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Rupture of the Spleen.

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VOL: 100, ISSUE: 17, PAGE NO: 31

 What is it?

The spleen is a spongy, soft organ. It is located in the upper left part of the abdomen and has a number of functions including: - Production of white blood cells (lymphocytes); - Filtration of waste products from the blood; - Destruction of old or damaged red blood cells (erythrocytes); - Rupture of the spleen is most commonly caused by a severe blow to the abdomen due to serious road or industrial accidents, falls from a height, contact sports, and beatings. - The spleen is supplied by a large artery, so there is a risk of severe internal bleeding in cases where the spleen is ruptured.

Signs and symptoms

- Upper left quadrant abdominal tenderness.

- Possible left shoulder tenderness due to irritation of the subdiaphragmatic nerve root.

- Guarding and abdominal rigidity. 

- Mild pallor.

- If bleeding exceeds 5-10 per cent of blood volume, clinical signs of early shock may manifest, including tachycardia, tachypnoea, restlessness, and anxiety.

- With increasing abdominal bleeding there may be abdominal distension, peritoneal signs, and overt shock.

- Symptoms of low blood pressure and lack of oxygen include light-headedness, blurred vision, confusion, and fainting - this is a surgical emergency.


- An abdominal X-ray can exclude other causes.

- Unstable patients suspected of splenic injury and intra-abdominal haemorrhage should undergo exploratory laparotomy and splenic repair or removal.

- Diagnostic peritoneal lavage may be a valuable adjunct if time permits and there are multiple injuries.

- In stable patients (systolic BP>100mmHg; heart rate <120BPM) a computerised tomography scan is the ideal non-invasive means of evaluating the spleen.

- Ultrasound is useful for examining solid organs and detecting free fluid in the abdomen.


- Fluid resuscitation.

- Non-surgical treatment is possible in haemodynamically stable patients provided intensive monitoring is available. This involves strict bedrest and blood transfusions as required.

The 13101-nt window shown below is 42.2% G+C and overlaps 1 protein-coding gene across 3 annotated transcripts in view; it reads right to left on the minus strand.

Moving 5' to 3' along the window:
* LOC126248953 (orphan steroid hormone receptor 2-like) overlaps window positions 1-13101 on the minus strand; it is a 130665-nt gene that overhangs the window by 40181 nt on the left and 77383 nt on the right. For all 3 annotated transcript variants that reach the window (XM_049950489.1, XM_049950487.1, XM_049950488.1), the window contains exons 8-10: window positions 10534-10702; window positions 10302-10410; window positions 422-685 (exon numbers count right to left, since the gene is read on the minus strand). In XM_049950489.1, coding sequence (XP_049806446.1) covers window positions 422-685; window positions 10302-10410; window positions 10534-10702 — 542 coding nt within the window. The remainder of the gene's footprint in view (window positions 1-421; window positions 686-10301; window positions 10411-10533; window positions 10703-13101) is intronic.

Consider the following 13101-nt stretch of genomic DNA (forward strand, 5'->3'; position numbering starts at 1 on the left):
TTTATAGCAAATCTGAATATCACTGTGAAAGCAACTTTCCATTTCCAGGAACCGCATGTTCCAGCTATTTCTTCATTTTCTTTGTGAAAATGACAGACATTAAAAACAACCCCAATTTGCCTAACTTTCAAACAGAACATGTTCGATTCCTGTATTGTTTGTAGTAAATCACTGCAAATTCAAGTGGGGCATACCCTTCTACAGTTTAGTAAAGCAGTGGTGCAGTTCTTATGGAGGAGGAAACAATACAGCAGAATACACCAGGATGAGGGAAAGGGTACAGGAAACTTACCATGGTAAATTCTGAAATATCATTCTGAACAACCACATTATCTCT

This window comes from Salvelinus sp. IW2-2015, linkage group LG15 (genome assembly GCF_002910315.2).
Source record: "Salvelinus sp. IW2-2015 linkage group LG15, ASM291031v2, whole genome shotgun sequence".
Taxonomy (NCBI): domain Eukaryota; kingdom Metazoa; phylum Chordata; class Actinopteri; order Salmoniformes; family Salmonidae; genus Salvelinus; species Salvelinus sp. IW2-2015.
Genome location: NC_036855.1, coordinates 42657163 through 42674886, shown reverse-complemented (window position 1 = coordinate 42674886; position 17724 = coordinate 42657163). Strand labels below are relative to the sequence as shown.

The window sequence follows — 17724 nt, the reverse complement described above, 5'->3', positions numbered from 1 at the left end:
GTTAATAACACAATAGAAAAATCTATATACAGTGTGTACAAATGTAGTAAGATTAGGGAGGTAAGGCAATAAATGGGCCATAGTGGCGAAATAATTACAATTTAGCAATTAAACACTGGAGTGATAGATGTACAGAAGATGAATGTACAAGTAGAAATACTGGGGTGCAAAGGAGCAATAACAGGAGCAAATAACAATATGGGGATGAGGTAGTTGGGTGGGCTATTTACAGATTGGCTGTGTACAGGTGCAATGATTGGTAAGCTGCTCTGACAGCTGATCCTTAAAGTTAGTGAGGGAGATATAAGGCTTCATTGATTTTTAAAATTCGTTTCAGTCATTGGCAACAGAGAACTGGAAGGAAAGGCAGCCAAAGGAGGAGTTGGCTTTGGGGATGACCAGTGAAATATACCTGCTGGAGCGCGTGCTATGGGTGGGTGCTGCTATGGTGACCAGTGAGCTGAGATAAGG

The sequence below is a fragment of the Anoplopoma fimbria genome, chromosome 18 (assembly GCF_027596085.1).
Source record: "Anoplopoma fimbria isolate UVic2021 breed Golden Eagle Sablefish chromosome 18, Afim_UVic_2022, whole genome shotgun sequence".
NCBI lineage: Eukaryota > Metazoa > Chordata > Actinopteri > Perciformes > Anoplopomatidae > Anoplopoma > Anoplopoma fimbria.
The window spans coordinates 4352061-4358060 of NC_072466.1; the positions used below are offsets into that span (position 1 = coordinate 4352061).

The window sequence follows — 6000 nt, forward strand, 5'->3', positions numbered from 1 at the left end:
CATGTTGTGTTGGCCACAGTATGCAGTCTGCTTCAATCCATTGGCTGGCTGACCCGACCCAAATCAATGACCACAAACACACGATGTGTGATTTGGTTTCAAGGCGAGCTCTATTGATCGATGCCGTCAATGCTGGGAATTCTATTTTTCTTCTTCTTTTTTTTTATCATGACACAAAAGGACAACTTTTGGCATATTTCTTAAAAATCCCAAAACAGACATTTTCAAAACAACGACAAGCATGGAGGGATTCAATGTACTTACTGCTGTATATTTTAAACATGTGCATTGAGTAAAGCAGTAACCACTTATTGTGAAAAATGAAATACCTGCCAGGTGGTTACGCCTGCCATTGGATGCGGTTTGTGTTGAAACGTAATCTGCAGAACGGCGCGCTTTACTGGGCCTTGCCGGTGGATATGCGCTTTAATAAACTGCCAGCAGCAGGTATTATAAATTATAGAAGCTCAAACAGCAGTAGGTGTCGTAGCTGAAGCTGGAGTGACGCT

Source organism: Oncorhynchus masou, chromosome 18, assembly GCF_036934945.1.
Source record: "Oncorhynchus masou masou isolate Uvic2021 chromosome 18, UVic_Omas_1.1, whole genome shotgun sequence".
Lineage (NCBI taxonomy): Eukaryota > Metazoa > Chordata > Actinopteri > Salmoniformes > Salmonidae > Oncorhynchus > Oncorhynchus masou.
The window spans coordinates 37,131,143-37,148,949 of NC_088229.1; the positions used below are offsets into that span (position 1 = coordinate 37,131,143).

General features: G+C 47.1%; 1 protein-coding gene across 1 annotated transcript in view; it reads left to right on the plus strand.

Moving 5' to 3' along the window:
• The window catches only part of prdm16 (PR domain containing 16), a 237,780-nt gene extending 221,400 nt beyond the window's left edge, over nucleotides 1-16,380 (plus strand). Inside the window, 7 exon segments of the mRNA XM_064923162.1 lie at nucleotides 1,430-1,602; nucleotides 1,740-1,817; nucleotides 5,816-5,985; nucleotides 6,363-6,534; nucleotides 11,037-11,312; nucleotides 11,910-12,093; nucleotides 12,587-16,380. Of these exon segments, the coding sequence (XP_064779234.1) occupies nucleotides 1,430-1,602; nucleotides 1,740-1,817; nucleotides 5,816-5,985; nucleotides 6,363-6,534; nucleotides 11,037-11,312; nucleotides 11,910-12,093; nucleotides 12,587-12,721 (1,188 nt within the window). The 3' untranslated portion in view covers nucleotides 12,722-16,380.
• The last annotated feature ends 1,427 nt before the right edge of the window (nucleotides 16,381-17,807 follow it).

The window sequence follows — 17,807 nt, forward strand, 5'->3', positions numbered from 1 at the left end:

- In many cases the entire spleen is removed (splenectomy) but some ruptures can be surgically repaired.

- Patients should be vaccinated against pneumococcus before a splenectomy whenever possible.

Long-term management

- Asplenic patients are at increased risk of infections.

- An annual flu vaccination is recommended after a splenectomy.

- In some circumstances prophylactic antibiotics are recommended, particularly if the patient has another condition (sickle-cell disease or cancer, for example) that increases the risk of life-threatening infections.

- Although an asplenic patient’s ability to fight infection is impaired, other organs (primarily the liver) compensate for the loss by increasing their infection-fighting ability.

Precautionary measures

The following general measures may help to prevent serious infection in asplenic patients;

- Carry a ‘no spleen’ card that provides details of vaccinations, antibiotic therapy, and action to be taken in case of a flu-like illness;

- Seek urgent medical attention at early signs of infection, irrespective of prophylaxis;

- Take aspirin prophylaxis against thrombosis (this should be controlled by a haematologist);

- Avoid risk of malaria when in tropical countries by using insect-repellent creams, mosquito nets or screens, wearing long sleeves and trousers in the evening, and taking anti-malarial medication.

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